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Regardless of how many encounters the Heretics have been exposed to since arriving upon the surface of Mire, sooner or later they meet the Thanator. Far from being a chance meeting, the Thanator has been fated this moment not just for his entire life, but throughout countless generations before him. The Thanator sits at the very apex of a pyramid of generational power that has its foundations in the very creation of the world of Mire. With the birth of each successive Priornite and his imbibing of the cerebral matter of the former, the will and power of Nurgle has been filtered, reborn, and propagated, such that the Thanator represents the distilled essence of that will. In short, the Thanator's very existence serves to perform the ritual that will pass judgement on the Heretics, and determine if they are worthy of the blessings they seek.
The best way for the Game Master to introduce the Thanator is to do so at the climax of one of the previous encounters. For example, if the Heretics have encountered the "Waves of Filth" described in the previous event, the moment they defeat the last of the Miren Horde, the Priornite might appear upon the corpse-strewn battlefield, gesturing silently for the Heretics to follow him. Alternatively, if the Heretics are about to be overwhelmed by the Horde, he could appear at the climactic moment and with a single gesture send the Mirens fleeing into the mists, leaving corpses and silence behind. Perhaps Encounter 4 could lead the characters to the Priornite, where he waits silently and patiently for the moment he has been preparing for his entire life.
Regardless of the exact circumstances of the meeting, the Game Master can set the scene by reading or paraphrasing the following description aloud:
Standing before you is a tall, gaunt figure, his withered frame clad in rags wrapped tight about its limbs like soiled bandages. His face and hands are pale and glistening, the very sores seeping a cocktail of glistening filth. Despite the myriad maladies afflicting the flesh, the eyes are the darkest pits, portals through which undreamed-of realms of power and ambition are glimpsed. The face turns towards you, the darkness shining forth from those eyes shines upon you more blinding than the brightest of questing arc beams. The shrivelled lips part and a wave of grave-air flows forth.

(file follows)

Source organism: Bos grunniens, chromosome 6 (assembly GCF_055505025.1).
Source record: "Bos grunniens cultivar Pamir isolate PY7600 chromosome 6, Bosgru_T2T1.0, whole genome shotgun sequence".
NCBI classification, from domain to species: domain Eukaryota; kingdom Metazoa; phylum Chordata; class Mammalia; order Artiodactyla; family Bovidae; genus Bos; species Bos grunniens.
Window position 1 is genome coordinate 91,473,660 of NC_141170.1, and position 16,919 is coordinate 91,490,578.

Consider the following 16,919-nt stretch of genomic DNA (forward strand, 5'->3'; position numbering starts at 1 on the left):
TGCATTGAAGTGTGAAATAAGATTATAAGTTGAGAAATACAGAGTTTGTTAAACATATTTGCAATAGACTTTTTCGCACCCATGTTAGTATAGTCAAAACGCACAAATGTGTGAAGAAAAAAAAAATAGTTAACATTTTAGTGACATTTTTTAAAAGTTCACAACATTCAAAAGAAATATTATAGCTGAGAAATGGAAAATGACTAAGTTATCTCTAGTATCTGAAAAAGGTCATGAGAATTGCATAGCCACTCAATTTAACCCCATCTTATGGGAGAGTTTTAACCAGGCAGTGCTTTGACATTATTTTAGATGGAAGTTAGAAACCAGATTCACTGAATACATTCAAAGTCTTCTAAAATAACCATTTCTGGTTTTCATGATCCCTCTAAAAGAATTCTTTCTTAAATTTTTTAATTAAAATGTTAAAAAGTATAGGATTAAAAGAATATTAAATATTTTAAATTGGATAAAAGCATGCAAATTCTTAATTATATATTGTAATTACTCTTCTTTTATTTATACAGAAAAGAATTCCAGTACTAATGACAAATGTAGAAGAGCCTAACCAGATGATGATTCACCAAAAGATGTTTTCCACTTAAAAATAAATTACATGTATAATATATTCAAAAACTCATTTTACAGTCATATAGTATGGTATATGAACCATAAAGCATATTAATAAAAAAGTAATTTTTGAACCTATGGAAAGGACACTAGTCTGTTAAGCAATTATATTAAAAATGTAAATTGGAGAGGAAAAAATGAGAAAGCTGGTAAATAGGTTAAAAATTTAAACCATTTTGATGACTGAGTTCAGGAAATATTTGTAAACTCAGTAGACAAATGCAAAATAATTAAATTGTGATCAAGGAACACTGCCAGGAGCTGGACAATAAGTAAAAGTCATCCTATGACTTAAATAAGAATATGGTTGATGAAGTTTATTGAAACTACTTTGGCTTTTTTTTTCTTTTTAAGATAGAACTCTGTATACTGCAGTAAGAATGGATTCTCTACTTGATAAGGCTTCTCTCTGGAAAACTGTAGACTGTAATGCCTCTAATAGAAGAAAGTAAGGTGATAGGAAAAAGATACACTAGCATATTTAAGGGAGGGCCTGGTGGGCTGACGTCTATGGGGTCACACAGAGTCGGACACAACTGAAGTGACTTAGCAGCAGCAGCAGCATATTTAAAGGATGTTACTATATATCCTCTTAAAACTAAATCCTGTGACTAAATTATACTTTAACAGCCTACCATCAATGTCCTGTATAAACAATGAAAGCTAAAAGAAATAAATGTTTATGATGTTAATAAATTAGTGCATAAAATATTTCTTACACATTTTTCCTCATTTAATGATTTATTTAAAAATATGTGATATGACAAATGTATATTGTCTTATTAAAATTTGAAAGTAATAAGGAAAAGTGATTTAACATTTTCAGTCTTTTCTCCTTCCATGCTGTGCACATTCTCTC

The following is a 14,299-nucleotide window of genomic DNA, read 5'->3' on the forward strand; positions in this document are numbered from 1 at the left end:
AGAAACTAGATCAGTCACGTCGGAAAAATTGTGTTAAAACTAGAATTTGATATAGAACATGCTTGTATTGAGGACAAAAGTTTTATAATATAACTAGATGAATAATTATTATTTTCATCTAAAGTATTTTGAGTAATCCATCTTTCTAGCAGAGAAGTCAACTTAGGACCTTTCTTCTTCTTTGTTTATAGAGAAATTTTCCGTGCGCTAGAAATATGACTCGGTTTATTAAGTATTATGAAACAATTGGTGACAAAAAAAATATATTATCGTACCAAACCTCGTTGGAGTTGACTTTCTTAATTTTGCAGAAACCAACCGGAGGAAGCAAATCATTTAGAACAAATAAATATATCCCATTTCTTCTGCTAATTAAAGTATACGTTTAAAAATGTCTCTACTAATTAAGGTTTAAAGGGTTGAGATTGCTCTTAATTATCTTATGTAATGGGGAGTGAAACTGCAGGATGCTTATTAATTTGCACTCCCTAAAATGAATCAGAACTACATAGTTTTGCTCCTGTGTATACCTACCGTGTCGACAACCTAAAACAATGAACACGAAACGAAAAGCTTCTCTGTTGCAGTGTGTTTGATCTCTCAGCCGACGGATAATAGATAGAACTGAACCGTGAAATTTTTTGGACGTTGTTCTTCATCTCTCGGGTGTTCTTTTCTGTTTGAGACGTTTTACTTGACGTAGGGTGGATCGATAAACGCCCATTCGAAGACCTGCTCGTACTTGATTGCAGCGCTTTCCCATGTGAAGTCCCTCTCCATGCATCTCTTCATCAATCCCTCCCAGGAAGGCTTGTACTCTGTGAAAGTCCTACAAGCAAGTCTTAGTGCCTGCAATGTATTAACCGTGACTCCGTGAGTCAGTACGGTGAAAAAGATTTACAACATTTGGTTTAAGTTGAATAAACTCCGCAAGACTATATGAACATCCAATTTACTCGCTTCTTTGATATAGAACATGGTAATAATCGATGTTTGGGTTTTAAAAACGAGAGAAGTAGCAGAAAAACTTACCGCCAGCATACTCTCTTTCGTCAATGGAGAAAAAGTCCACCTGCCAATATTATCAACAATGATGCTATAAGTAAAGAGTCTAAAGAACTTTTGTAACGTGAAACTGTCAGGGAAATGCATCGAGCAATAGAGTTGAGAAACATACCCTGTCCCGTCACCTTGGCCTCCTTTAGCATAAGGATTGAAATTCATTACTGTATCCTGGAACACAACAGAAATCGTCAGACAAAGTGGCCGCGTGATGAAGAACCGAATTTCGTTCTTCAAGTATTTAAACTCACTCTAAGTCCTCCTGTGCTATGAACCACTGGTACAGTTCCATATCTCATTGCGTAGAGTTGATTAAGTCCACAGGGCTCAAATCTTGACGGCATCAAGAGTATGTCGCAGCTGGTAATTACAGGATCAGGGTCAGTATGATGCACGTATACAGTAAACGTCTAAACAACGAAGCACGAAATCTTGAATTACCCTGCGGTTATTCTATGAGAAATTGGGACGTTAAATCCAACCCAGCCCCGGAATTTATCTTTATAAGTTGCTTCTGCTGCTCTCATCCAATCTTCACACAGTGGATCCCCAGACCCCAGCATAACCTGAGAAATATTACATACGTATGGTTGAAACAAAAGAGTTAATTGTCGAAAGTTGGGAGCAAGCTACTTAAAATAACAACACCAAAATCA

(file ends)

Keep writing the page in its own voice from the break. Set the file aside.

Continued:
"I am the Thanator," the figure announces in a voice as of a stone tomb ground open for the first time in a thousand years. "I am your judge, and I am your doom. If you would know your destiny and transcend the Vortex, attend me..."
Exactly how the Heretics react is up to them, but clearly they would be foolish not to follow this creature. Should the players either fail to appreciate the scope of this moment, or (perhaps commendably) decide that their characters would react by attacking the Thanator (see page 116 for his profile), the Game Master might have to think on his feet. Depending on the nature of the Heretics, he might offer them a chance to reconsider, or respond "in game" by requiring a Skill Test to have the character experience a moment of insight or even some foreboding vision. Ultimately, however, the players should remain the masters of their Heretics' fate, and so if they insist on attacking the Thanator the Game Master should allow them to do so and to reap the consequences. Doing so takes the adventure, and indeed the entire campaign in a very different direction, for if the Heretics kill their would-be guide, they have squandered the chance they were about to be offered to gain the blessings of Nurgle and potentially ascend to a higher plane of power - though Heretics dedicated to the divine rivals of the Plague God might find such an outcome pleasing, and even win favours from their respective patrons as a result. If they kill the Thanator, it is recommended that the immediate consequence is the appearance of the Lutomorbus (as presented on page 114), the mighty beast drawn to the scene by the death of so fated a soul as the Thanator. If they can defeat this creature or escape it, they will have won a great victory over Nurgle's champions - which might be very rewarding for some Heretics, but bode extremely ill for others. Such actions will certainly make the favour of Nurgle harder to obtain in the future, and the Plague God's other servants might seek to bestow their finest and most terrible diseases upon the Heretics as a result.
Assuming that the Heretics follow the Thanator, it is time to move on to the second part of the adventure.
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